“Exorcism?” Xellos repeated again, in case no one had heard him the first time.
“Yes, exorcism!” Filia said, rounding on him. “What? Did you think I wouldn’t do anything when you just decide to camp out in my house? What are you planning, you monster?!”
Xellos shrugged. “Can’t an old friend drop by for a visit without you calling in the holy water brigade?”
“Two weeks isn’t just a visit,” Filia countered.
“It’s a long visit,” Xellos said simply.
“You’d think you’d have better things to do with your time,” Filia retorted.
“Better? Than seeing my favorite dragon?” Xellos asked, opening one eye in her direction in a kind of reverse wink. “Perish the thought.”
Filia blushed, which Reverend Verily considered a little weird if the man in front of them was really a demon. “I-I’m not going to let you trick me,” she said, averting her eyes.
Xellos laughed, and put a finger to his lips. “Yes you are,” he said.
“Umm…” Verily said, feeling like he’d been forgotten. “Are we going to do the exorcism or not?” he asked.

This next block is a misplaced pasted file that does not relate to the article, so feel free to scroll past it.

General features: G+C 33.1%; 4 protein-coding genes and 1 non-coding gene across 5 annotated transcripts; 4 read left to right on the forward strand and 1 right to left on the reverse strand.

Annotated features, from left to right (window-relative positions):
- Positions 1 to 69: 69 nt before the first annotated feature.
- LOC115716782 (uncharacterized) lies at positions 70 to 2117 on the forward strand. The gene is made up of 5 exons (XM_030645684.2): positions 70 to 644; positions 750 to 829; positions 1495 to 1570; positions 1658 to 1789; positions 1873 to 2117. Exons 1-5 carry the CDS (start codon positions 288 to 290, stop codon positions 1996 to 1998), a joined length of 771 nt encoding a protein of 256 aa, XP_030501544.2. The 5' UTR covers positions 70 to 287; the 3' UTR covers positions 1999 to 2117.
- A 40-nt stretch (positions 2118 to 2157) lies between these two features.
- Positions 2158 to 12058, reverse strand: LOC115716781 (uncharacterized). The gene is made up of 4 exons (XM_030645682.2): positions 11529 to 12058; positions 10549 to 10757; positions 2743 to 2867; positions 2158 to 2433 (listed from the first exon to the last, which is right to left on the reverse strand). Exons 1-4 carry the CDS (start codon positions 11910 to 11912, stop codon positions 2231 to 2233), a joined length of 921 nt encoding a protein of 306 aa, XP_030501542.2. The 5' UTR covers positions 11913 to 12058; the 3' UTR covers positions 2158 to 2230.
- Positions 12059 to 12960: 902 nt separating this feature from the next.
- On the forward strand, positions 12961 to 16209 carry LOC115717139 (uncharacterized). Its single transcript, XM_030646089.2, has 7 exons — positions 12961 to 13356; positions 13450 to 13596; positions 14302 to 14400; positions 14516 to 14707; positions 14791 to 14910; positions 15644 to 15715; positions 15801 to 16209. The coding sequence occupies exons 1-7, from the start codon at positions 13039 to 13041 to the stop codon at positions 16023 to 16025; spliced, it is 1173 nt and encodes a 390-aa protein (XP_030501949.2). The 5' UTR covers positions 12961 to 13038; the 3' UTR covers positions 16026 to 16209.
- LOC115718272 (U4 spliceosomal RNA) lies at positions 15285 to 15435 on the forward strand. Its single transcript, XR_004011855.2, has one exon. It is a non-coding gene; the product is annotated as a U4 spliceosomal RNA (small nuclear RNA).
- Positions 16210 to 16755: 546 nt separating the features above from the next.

“Yes,” Filia said, at the same time Xellos said, “No”.
They exchanged a look and then Xellos said, “Oh fine,” as he collapsed into one of the chairs. “If it gives you any pleasure, Filia, then go ahead.”
Filia looked back at Reverend Verily and gave an impatient gesture of her head that was the universal sign for: ‘Get on with it!’
Verily coughed and checked his notes. Ah, yes, first would be…
…Umm… this could be awkward.
Verily unrolled a scroll that had verses from scripture written all over it. He looked hesitantly at the man on the chair watching him like a cat. He shuffled forward and, all the while fearing that the man would suddenly sprout claws and disembowel him, he stuck the scroll to the man’s forehead and immediately backed away.
The scrolls were infused with divine energy. They were supposed to purify everything they touched. But Xellos just looked up at the bit of paper in a cross-eyed sort of way. An optimist might say that maybe, possibly there was a thin wisp of smoke issuing from where the paper touched him, but that was the extent of the damage. He picked it off himself as though it was a minor nuisance.
Umm… alright… he went back to his the written routine. When scrolls failed that meant it was time to go on to the litany. He turned to the appropriate page in his prayer book.